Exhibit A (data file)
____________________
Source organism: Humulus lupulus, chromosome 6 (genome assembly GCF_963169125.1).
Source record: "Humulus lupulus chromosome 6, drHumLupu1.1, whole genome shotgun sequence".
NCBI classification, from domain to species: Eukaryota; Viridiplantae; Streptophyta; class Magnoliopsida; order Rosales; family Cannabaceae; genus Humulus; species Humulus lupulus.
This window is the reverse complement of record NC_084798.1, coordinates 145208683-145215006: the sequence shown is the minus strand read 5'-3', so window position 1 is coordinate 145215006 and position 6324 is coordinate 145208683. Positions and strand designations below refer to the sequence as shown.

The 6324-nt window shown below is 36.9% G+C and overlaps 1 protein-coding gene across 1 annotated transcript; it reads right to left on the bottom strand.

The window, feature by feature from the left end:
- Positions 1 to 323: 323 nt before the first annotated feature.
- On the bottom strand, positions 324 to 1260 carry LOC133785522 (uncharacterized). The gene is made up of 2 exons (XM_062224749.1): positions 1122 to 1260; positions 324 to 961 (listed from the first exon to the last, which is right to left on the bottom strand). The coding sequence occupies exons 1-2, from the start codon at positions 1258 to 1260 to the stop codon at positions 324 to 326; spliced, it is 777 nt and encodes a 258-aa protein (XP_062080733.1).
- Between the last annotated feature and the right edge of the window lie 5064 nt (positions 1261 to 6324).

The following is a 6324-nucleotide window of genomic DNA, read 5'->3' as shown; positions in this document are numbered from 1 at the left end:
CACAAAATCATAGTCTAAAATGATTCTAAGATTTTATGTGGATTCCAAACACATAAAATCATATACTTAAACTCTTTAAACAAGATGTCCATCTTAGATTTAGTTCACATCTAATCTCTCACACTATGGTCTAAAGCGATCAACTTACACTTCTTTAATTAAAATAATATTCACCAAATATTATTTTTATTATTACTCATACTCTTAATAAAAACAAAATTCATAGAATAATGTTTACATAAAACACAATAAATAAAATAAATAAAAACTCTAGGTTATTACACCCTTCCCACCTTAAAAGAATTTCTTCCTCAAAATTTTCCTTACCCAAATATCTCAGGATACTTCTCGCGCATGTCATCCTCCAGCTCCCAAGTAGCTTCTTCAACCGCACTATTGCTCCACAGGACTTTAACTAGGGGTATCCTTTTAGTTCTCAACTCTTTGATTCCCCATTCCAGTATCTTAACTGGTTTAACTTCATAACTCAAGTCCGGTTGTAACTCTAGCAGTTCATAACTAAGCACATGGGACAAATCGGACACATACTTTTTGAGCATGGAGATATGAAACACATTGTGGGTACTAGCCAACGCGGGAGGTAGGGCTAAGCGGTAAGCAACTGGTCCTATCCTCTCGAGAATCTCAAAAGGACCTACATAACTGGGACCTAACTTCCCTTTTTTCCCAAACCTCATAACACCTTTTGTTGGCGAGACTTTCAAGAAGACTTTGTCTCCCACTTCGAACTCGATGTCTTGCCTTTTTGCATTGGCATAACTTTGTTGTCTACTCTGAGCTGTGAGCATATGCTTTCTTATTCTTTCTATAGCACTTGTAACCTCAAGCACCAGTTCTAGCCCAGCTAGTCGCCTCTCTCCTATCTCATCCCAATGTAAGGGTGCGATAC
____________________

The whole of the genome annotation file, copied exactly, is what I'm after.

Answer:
Source organism: Humulus lupulus, chromosome 6 (genome assembly GCF_963169125.1).
Source record: "Humulus lupulus chromosome 6, drHumLupu1.1, whole genome shotgun sequence".
NCBI classification, from domain to species: Eukaryota; Viridiplantae; Streptophyta; class Magnoliopsida; order Rosales; family Cannabaceae; genus Humulus; species Humulus lupulus.
This window is the reverse complement of record NC_084798.1, coordinates 145208683-145215006: the sequence shown is the minus strand read 5'-3', so window position 1 is coordinate 145215006 and position 6324 is coordinate 145208683. Positions and strand designations below refer to the sequence as shown.

The 6324-nt window shown below is 36.9% G+C and overlaps 1 protein-coding gene across 1 annotated transcript; it reads right to left on the bottom strand.

The window, feature by feature from the left end:
- Positions 1 to 323: 323 nt before the first annotated feature.
- On the bottom strand, positions 324 to 1260 carry LOC133785522 (uncharacterized). The gene is made up of 2 exons (XM_062224749.1): positions 1122 to 1260; positions 324 to 961 (listed from the first exon to the last, which is right to left on the bottom strand). The coding sequence occupies exons 1-2, from the start codon at positions 1258 to 1260 to the stop codon at positions 324 to 326; spliced, it is 777 nt and encodes a 258-aa protein (XP_062080733.1).
- Between the last annotated feature and the right edge of the window lie 5064 nt (positions 1261 to 6324).

The following is a 6324-nucleotide window of genomic DNA, read 5'->3' as shown; positions in this document are numbered from 1 at the left end:
CACAAAATCATAGTCTAAAATGATTCTAAGATTTTATGTGGATTCCAAACACATAAAATCATATACTTAAACTCTTTAAACAAGATGTCCATCTTAGATTTAGTTCACATCTAATCTCTCACACTATGGTCTAAAGCGATCAACTTACACTTCTTTAATTAAAATAATATTCACCAAATATTATTTTTATTATTACTCATACTCTTAATAAAAACAAAATTCATAGAATAATGTTTACATAAAACACAATAAATAAAATAAATAAAAACTCTAGGTTATTACACCCTTCCCACCTTAAAAGAATTTCTTCCTCAAAATTTTCCTTACCCAAATATCTCAGGATACTTCTCGCGCATGTCATCCTCCAGCTCCCAAGTAGCTTCTTCAACCGCACTATTGCTCCACAGGACTTTAACTAGGGGTATCCTTTTAGTTCTCAACTCTTTGATTCCCCATTCCAGTATCTTAACTGGTTTAACTTCATAACTCAAGTCCGGTTGTAACTCTAGCAGTTCATAACTAAGCACATGGGACAAATCGGACACATACTTTTTGAGCATGGAGATATGAAACACATTGTGGGTACTAGCCAACGCGGGAGGTAGGGCTAAGCGGTAAGCAACTGGTCCTATCCTCTCGAGAATCTCAAAAGGACCTACATAACTGGGACCTAACTTCCCTTTTTTCCCAAACCTCATAACACCTTTTGTTGGCGAGACTTTCAAGAAGACTTTGTCTCCCACTTCGAACTCGATGTCTTGCCTTTTTGCATTGGCATAACTTTGTTGTCTACTCTGAGCTGTGAGCATATGCTTTCTTATTCTTTCTATAGCACTTGTAACCTCAAGCACCAGTTCTAGCCCAGCTAGTCGCCTCTCTCCTATCTCATCCCAATGTAAGGGTGCGATAC